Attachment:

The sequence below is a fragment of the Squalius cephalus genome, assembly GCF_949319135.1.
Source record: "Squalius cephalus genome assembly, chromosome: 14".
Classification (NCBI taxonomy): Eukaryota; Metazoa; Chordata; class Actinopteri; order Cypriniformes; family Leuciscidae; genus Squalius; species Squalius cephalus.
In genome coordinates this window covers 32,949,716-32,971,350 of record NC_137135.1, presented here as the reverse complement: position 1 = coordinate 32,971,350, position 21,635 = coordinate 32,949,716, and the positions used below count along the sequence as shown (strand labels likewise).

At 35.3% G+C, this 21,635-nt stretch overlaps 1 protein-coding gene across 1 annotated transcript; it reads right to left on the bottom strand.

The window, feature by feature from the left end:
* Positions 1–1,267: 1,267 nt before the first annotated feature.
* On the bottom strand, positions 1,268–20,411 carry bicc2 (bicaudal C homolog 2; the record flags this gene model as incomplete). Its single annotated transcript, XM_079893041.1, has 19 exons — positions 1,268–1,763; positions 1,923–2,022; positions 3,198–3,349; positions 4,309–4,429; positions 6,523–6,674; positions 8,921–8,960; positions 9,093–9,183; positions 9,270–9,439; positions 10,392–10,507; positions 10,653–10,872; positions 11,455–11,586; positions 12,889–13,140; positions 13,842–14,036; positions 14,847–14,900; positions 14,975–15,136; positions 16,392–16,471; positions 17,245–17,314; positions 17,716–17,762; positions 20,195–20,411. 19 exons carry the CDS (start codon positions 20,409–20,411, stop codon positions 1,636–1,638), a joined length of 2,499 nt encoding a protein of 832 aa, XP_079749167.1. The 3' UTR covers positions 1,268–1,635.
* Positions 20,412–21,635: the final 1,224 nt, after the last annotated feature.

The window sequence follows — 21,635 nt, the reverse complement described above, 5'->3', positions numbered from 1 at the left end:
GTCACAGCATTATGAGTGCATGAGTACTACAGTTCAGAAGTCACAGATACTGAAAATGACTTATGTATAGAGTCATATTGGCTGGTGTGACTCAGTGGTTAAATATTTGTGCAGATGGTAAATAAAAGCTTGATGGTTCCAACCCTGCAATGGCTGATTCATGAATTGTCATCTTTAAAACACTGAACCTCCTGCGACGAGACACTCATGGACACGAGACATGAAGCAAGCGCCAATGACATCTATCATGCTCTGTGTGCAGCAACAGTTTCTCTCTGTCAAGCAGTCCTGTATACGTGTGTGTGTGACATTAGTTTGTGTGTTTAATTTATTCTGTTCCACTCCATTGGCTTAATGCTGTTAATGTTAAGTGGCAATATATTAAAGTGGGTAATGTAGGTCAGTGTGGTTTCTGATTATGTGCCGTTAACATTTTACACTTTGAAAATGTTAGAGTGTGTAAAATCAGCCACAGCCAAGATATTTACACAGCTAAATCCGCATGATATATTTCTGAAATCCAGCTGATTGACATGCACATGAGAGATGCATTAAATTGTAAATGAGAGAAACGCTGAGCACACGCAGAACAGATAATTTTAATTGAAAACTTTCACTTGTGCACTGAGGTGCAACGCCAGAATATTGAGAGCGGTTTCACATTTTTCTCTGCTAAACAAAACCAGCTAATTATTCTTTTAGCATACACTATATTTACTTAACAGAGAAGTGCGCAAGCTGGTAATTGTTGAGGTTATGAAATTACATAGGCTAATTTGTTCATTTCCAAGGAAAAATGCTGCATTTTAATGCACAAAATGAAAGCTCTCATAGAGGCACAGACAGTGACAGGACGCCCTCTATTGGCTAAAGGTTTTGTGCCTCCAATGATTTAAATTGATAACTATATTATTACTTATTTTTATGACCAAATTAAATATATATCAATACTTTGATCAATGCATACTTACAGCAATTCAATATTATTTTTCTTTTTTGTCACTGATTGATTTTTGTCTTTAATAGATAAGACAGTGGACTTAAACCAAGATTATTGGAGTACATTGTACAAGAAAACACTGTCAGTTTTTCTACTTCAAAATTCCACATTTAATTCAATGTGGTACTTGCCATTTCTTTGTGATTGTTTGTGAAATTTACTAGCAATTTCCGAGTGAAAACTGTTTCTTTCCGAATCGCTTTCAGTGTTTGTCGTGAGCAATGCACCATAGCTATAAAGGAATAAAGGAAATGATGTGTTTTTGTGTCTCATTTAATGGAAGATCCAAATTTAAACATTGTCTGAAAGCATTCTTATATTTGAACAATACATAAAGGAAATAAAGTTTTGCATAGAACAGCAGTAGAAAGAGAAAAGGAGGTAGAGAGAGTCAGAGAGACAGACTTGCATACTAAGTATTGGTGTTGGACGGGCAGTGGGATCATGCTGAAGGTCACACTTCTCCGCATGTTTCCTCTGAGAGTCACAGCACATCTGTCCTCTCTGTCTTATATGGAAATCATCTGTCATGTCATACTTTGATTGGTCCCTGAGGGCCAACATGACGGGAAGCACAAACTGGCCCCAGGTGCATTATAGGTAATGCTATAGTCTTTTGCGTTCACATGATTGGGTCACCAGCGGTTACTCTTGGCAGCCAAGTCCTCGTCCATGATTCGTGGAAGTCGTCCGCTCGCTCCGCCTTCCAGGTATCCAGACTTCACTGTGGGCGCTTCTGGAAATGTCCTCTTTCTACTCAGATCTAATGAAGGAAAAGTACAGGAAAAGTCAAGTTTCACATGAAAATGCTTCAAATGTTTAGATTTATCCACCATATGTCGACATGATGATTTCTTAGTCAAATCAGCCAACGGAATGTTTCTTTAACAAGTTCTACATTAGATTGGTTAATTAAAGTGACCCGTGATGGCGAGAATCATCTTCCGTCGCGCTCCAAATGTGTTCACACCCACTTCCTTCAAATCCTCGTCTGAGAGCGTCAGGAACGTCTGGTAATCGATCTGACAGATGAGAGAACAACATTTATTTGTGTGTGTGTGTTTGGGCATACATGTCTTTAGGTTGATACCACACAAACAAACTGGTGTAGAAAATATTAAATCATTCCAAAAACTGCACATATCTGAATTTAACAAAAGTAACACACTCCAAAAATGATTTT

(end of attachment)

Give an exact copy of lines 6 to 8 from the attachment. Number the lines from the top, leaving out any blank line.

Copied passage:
The window, feature by feature from the left end:
* Positions 1–1,267: 1,267 nt before the first annotated feature.
* On the bottom strand, positions 1,268–20,411 carry bicc2 (bicaudal C homolog 2; the record flags this gene model as incomplete). Its single annotated transcript, XM_079893041.1, has 19 exons — positions 1,268–1,763; positions 1,923–2,022; positions 3,198–3,349; positions 4,309–4,429; positions 6,523–6,674; positions 8,921–8,960; positions 9,093–9,183; positions 9,270–9,439; positions 10,392–10,507; positions 10,653–10,872; positions 11,455–11,586; positions 12,889–13,140; positions 13,842–14,036; positions 14,847–14,900; positions 14,975–15,136; positions 16,392–16,471; positions 17,245–17,314; positions 17,716–17,762; positions 20,195–20,411. 19 exons carry the CDS (start codon positions 20,409–20,411, stop codon positions 1,636–1,638), a joined length of 2,499 nt encoding a protein of 832 aa, XP_079749167.1. The 3' UTR covers positions 1,268–1,635.